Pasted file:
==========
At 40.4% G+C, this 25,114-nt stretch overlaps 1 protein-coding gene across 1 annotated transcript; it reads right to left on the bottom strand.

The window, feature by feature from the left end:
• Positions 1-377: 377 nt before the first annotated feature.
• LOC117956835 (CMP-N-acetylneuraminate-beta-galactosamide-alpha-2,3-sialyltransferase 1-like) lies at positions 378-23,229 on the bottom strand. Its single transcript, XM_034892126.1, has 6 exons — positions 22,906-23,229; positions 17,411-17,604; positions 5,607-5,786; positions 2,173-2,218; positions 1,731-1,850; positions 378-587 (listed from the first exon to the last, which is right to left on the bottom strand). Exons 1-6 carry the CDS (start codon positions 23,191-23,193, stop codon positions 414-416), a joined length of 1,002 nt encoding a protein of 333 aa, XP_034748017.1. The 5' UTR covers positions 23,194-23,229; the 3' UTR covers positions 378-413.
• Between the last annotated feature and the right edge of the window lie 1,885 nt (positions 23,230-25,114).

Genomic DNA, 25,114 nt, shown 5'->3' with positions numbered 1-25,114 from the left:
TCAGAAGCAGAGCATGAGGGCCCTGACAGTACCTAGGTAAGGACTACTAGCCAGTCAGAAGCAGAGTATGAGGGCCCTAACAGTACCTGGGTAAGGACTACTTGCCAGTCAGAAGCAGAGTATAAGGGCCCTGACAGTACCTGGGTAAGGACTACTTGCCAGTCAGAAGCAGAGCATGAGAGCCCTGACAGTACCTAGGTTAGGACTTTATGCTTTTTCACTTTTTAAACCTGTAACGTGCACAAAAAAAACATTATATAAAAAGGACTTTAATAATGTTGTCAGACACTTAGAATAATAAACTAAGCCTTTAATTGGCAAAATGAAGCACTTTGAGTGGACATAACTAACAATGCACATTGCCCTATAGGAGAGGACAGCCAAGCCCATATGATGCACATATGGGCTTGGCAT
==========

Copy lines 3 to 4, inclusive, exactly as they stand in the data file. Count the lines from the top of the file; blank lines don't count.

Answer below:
• Positions 1-377: 377 nt before the first annotated feature.
• LOC117956835 (CMP-N-acetylneuraminate-beta-galactosamide-alpha-2,3-sialyltransferase 1-like) lies at positions 378-23,229 on the bottom strand. Its single transcript, XM_034892126.1, has 6 exons — positions 22,906-23,229; positions 17,411-17,604; positions 5,607-5,786; positions 2,173-2,218; positions 1,731-1,850; positions 378-587 (listed from the first exon to the last, which is right to left on the bottom strand). Exons 1-6 carry the CDS (start codon positions 23,191-23,193, stop codon positions 414-416), a joined length of 1,002 nt encoding a protein of 333 aa, XP_034748017.1. The 5' UTR covers positions 23,194-23,229; the 3' UTR covers positions 378-413.